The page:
Munyaradzi Mlambo Correspondent
Before the turn of the new millennium, the agricultural sector was the backbone of Zimbabwe’s economy, feeding local industries timeously with high quality inputs and also sustaining many livelihoods through jobs it created.
During that period, Zimbabwe was famously known as the breadbasket of southern Africa because it produced agricultural crops, not only for self-sufficiency, but to export some.
For a long time, the country maintained this good standing, leading in quality in the tobacco, leather and beef export market. In turn, this created revenue through export for the country. Exporting surplus and cash crops ensured constant availability of foreign currency in the domestic reserves, hence the economy was in good shape.
However, when the Government decided to give back land expropriated from rightful owners by white colonial settlers, agriculture in Zimbabwe was negatively affected. The noble redistribution exercise was inconsistently executed.
We should be cognisant of the fact that the native majority were entitled to have their land back, which they had been dispossessed of during the era of colonisation. That is why President Mnangagwa reiterated in his inauguration speech that the exercise is irreversible.
The agrarian land reform saw vast swathes of arable land occupied by a minority 4 500 white farmers being shared among over 14 5000 smallholder farmers, most of them with experience of commercial farming.
Some of these used to work in farms owned by whites and knew little about farming on a large scale. The land reform exercise itself was not properly planned as reflected by the absence of clear criteria in land allocations.
This created fertile ground for grabbing of multiple pieces of land by some individuals and up to now it’s all still murky as to who owns what amount of land. The mantra during the fast-tracked process was one man one farm, but there was no monitoring of whether this policy position was strictly adhered to.
This sent agricultural productivity plummeting as the new farmers struggled with lack of training, farming inputs, equipment and financial resources. Most of these farmers could only produce on a peasantry scale, often only enough to feed their families.
The productivity disruption in the agricultural sector shook the whole economic ecosystem, which intertwined with business processes. Coupled with economic sanctions that blocked international lines of credit and international isolation that followed, Zimbabwe has struggled to grow its agriculture sector.
The new dispensation thus needs to re-look at the land reform to address twin issues of multiple land ownership and land underutilisation. The process needs to be carefully and strategically handled to avoid creation of another volatile situation. Ownership of multiple pieces of land by individuals defeats the core purpose of land reform.
The Government has to continue its land audit so that it takes stock of what is happening on the ground. Most farms are still underutilised and something has to be done urgently realise the full potential of those in occupation of land.
Resuscitation of agriculture should be President Mnangagwa’s launch point towards full economic recovery. This should see the Government investigating fully alleged cases of corrupt provincial land officers, who were corruptly allocating one piece of land to two or three people for money.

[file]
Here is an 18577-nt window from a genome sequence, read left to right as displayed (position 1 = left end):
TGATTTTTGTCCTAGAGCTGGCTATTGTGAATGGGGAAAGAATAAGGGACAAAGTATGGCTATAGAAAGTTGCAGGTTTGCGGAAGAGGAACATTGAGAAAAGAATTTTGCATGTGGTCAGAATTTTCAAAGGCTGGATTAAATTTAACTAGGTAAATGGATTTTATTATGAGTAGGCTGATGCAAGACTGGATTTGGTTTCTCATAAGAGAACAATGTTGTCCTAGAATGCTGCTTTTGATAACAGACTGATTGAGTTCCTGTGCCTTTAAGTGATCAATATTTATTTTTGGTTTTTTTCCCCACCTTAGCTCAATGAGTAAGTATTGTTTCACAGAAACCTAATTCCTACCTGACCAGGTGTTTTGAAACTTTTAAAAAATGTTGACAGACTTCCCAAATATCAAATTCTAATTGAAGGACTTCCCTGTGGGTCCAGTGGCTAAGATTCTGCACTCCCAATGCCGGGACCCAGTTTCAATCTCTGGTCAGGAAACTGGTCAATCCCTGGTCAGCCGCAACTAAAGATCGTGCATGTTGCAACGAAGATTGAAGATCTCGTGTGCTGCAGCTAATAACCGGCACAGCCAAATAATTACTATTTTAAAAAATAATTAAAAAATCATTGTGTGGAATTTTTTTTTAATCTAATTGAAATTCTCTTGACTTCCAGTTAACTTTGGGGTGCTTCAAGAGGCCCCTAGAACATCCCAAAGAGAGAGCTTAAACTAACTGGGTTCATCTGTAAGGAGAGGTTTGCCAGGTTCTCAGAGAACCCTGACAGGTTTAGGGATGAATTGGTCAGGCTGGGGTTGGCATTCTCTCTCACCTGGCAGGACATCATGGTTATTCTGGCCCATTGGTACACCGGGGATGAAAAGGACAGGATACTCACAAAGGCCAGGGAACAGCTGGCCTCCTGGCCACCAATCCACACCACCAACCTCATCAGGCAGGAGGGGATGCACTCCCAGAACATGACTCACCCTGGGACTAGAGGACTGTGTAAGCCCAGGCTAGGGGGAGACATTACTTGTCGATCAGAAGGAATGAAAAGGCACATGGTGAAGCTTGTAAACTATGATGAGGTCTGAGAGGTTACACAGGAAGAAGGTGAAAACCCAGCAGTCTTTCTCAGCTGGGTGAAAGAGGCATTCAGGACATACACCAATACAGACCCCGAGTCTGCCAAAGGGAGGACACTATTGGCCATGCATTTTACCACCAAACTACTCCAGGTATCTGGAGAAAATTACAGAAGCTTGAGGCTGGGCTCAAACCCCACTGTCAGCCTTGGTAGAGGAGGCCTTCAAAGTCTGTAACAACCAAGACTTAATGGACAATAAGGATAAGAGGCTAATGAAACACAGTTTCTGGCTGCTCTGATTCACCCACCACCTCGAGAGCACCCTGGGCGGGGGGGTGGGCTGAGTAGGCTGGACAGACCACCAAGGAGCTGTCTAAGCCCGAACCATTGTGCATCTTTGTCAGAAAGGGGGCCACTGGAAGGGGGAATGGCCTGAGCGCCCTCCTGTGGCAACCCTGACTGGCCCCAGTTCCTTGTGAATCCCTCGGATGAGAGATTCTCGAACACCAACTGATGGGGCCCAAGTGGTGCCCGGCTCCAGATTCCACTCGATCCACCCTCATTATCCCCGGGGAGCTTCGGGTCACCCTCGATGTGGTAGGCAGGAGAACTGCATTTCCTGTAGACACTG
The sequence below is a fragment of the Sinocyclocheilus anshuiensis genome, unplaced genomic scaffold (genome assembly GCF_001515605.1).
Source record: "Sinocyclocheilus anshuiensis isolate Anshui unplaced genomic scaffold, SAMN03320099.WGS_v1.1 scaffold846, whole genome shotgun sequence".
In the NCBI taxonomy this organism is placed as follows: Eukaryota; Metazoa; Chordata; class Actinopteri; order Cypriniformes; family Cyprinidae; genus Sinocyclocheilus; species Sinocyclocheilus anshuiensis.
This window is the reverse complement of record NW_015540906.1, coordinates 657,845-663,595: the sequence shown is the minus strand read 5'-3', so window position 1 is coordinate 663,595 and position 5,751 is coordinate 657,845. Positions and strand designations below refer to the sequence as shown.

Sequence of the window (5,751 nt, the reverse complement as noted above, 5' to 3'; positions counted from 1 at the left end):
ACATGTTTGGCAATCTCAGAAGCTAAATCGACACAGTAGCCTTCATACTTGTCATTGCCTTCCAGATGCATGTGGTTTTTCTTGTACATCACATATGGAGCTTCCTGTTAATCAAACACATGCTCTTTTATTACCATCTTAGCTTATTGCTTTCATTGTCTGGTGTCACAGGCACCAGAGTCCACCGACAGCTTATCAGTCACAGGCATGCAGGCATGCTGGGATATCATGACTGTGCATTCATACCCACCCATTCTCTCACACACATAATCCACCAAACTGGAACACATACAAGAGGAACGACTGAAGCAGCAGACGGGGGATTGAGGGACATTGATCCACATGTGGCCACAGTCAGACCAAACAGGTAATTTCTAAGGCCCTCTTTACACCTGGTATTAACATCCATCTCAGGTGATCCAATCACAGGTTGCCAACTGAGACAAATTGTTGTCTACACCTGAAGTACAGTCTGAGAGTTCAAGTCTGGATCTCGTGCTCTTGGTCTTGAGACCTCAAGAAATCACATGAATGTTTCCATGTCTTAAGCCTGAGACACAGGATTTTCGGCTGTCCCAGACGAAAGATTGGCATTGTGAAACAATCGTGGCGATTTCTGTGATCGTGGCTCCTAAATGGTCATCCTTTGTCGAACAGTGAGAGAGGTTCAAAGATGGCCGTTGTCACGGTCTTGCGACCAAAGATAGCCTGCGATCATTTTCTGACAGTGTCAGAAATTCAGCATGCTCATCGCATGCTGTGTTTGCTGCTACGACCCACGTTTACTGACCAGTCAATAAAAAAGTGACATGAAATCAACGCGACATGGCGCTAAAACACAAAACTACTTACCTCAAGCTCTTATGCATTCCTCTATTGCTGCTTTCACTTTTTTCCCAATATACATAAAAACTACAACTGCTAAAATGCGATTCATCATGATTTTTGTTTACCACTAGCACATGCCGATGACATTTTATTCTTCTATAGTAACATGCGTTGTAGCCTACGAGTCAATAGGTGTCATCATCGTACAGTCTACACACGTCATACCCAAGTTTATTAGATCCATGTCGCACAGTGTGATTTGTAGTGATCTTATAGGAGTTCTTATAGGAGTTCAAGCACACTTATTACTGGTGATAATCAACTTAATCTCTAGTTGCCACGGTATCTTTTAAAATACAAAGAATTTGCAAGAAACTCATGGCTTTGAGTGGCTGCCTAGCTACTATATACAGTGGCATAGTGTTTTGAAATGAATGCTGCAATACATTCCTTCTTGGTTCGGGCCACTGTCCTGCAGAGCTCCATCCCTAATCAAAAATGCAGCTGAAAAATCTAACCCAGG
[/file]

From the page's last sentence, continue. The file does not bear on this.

It must further investigate claims of gross underutilisation of land, where some people who were allocated land on A2 farms from the year 2000 to date never did meaningful production on the land as they resorted to peasant farming.
Gross incompetence in land utilisation must no longer be tolerated. If the nation is to realise its full agriculture potential, land must be given to people with ability and capacity to use it productively.
However, not all smallholder farmers have put up a lacklustre performance in the fields after land reform. Tobacco leads agricultural growth in the country, thanks to the combined efforts of communal farmers, A1 and A2 resettlement farmers and small scale commercial farmers.
A comparison of tobacco production prior to land reform in 2000 and now shows that seasonal harvests of the golden leaf have been increasing every season despite the new farmers facing immense obstacles.
The strategic thing for Government to do is to place prime importance on the growing of other crops other than tobacco. Diversifying lessens the risks associated with over-reliance on one crop as a top foreign currency earner in an era of volatile global agricultural commodity markets.
This then challenges the Government to invest in skills training of farmers in areas of animal husbandry, piggery, and horticulture as part of reforming the agriculture sector. Another way to end land underutilisation is creation of synergy between land owners and agriculture experts.
Agriculture extension officers and agricultural economic consultants have a pivotal role to play in providing expertise that allows farmers to increase the quality and quantity of agricultural yields. The partnership between landless experts and landowners is a low-cost method to productive usage of land.
In the new era, land should be given to anyone who wants it on the basis of competency and proven capacity to put it to good use regardless of skin colour. President Mnangagwa has already demonstrated appetite to do things differently when he recently extended land leases to white commercial farmers from five years to 99 years.